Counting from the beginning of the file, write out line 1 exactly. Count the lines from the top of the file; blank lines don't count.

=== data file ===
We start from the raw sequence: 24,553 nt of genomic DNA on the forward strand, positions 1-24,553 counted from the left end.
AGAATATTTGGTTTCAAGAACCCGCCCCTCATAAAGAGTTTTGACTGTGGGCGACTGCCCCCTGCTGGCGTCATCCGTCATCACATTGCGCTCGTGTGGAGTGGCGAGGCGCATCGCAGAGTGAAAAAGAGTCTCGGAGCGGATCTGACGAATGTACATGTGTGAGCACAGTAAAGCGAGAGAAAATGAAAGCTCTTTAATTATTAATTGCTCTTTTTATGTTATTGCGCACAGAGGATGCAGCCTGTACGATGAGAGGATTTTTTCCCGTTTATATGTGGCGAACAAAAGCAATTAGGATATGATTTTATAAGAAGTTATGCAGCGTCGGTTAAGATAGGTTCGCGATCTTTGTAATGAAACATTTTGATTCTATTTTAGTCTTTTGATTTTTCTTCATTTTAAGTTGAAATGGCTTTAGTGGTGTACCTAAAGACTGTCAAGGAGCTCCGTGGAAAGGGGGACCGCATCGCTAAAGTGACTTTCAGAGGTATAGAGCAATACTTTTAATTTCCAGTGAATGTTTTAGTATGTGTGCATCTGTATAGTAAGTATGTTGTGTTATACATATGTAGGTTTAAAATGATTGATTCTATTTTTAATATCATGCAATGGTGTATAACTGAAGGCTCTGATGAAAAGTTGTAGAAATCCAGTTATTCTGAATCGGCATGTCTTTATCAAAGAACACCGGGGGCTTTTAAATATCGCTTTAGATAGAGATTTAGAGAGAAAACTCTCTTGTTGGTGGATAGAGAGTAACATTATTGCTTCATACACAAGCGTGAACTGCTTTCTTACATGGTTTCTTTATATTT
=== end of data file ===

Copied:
We start from the raw sequence: 24,553 nt of genomic DNA on the forward strand, positions 1-24,553 counted from the left end.